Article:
A diesel truck for towing allows you to pull lots of cargo, but also causes people to get way in over their heads. You want your towing experience to be way less problematic, and more pleasant instead. This makes towing safer for everyone on the road. Here are the best truck upgrades for towing:
9 Ways to Upgrade Truck for Towing
1. High-Capacity Hitches
Most normal factory-tow-packaged diesel trucks include a conventional or under-bumper hitch of Class 4 or 5 mounted to the frame. This is great for towing up to at least 10,000 lbs. You want to be sure to use a weight-distribution system to place your trailer’s load on the trailer ball evenly. This still goes for those who plan to stay within factory guidelines.
Your truck will need a trailer brake controller and a seven-pin trailer wiring kit if not equipped with one from the factory. It’s good to compute tow ratings by considering the braking, cooling, steering, and handling to bearing capacities, gear strengths, real-world testing, and more. When hooking up a heavy trailer, you may not have these attributes in mind.
Most drivers surpass the bumper hitch limit, not realizing that exceeding the weight rating is worse than you’d expect. Upgrade to a fifth-wheel or gooseneck ball hitch that’s mounted between the rear frame rails, right over the rear axle. This way you can properly tow a trailer that goes beyond your conventional hitch’s rating.
The MaxxHaul 70231 extends your truck bed for when you carry longer payloads. It has adjustable length and width and its heavy-duty all-steel construction allows for a 300lbs load capacity.
2. Transmission Toughness
Heat and transmission do not get along. This is because parts are more likely to break, causing a chain-reaction disaster if they reach beyond their heat limits. The usual heavy-duty transmissions come with all modern diesel engines, making them excellent works of engineering.
However, once they get overheated, you can bet that these “excellent works of engineering” are no longer excellent nor work. It’s best to circumvent surplus heat and maybe even choose a preventative transmission upgrade if you plan to tow heavy trailers. You can upgrade your diesel transmission with the installation of the PPE Heavy-Duty Deep Aluminum Allison Transmission Pan. Also, the GM Genuine Parts 20880895 Automatic Transmission Auxiliary Fluid Cooler.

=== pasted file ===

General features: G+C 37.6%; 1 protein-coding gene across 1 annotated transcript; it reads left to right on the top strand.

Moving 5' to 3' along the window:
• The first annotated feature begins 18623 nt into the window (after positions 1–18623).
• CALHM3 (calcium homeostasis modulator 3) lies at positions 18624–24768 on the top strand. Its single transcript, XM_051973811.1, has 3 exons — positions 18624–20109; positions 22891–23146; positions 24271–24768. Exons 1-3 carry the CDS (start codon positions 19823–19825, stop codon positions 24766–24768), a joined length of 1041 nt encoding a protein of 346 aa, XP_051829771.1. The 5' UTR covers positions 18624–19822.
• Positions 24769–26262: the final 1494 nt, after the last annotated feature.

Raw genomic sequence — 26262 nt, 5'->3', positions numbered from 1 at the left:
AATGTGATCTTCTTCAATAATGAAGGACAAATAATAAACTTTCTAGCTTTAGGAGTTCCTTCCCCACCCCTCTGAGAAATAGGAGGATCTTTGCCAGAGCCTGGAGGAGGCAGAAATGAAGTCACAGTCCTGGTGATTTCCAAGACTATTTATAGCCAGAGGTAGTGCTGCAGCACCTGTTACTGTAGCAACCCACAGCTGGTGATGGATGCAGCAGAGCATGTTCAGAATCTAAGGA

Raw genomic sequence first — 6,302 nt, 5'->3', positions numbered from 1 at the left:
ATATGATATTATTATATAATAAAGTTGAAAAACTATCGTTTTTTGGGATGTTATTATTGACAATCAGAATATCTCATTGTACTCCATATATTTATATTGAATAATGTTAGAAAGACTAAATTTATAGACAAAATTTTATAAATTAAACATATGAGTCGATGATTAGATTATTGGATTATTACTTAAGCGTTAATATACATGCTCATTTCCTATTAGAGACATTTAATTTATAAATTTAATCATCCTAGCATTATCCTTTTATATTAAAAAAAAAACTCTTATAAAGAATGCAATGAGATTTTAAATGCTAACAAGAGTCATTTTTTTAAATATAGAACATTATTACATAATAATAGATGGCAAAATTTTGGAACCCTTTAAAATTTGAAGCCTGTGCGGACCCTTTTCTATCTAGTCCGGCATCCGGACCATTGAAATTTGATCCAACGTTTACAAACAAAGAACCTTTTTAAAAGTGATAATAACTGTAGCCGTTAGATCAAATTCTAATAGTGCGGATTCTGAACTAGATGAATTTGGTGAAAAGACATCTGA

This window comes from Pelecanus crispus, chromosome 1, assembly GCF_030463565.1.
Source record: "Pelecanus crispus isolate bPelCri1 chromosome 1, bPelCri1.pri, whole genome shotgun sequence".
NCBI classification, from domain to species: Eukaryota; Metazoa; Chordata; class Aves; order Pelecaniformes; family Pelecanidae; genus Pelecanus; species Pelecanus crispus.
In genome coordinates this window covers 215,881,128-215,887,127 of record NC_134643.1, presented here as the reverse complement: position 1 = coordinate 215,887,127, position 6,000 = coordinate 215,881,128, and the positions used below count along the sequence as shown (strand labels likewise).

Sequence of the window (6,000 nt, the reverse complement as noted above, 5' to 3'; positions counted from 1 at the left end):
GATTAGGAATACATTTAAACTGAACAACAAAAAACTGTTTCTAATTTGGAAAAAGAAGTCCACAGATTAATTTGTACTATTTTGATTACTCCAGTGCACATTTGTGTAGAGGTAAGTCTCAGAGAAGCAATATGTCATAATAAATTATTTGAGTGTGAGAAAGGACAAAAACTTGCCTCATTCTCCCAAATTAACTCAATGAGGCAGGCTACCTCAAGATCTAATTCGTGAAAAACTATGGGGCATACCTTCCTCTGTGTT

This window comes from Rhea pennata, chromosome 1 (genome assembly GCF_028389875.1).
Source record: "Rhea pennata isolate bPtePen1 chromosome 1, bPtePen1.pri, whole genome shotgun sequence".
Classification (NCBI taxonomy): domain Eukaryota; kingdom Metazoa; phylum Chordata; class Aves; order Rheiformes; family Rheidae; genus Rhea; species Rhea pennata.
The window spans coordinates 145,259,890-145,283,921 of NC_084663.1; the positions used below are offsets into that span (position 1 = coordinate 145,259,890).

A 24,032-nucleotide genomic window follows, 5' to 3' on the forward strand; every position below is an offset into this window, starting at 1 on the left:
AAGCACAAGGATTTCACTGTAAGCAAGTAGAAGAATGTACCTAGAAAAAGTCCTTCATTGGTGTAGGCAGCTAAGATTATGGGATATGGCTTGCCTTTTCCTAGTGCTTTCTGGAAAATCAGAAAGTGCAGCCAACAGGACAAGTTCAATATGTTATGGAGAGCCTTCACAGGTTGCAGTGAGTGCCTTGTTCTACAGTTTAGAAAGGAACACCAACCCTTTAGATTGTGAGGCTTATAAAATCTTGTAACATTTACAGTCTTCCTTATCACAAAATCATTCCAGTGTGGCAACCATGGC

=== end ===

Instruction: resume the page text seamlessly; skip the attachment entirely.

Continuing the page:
The PPE Heavy-Duty Deep Aluminum Allison Transmission Pan has external cooling fins and includes a large 1-inch drain port. Its internal heat sinks decrease oil temperatures with a 4-quart additional oil capacity and decrease trans temperatures up to 40 degrees.
The GM Genuine Parts 20880895 Automatic Transmission Auxiliary Fluid Cooler helps with proper transmission operating temperature maintenance. It’s also a GM-recommended replacement part for the original factory component of your GM vehicle.
It’s better to invest in a full transmission upgrade or replacement if you’re for sure going to max out your towing capacity. This way your gearbox is able to handle more and problems and risks can be avoided.
3. Electronic Elec-Tricks
Using an electronic engine programmer allows you to observe numerous temperature points without cluttering your dash or A-pillar with multiple gauges. You also get the obvious benefits of reprogramming your engine and transmission computers for a maximized functionality when towing.
With the SCT Performance – 40490, you can read and record immediate stats & parameter effectiveness on a full-color display. It comes pre-loaded and can hold up to 20 custom tuning files with Dyno-proven performance.
4. Gauging Good to Prevent Breaking Bad
When towing, it’s crucial to always inform yourself of the temperature of parts in your drivetrain to ensure you don’t damage your transmission. The transmission is vulnerable to heat and should be your main concern, along with other parts. The EGT should also be the main concern with the turbodiesel under a heavy load.
If the EGT exceeds 1,200 degrees for prolonged time periods, then the turbine wheel could melt and disintegrate into your exhaust system. The excess heat might even lead to blown head gaskets, cracked valves, and internal damage to the engine. Stress can add to the rear axle when towing as well, so it’s good to monitor the temperature inside your rear differential.
Maximum temperatures can vary depending on the gear ratio and the trailer’s weight. It’s better to just keep oil and the transmission fluid in the same range. Consider installing a temperature gauge and high-capacity differential cover with heat-dissipation fins to keep your gears from melting and melding. Also, replace the fluid on a regular basis.
5. Exhaust Exits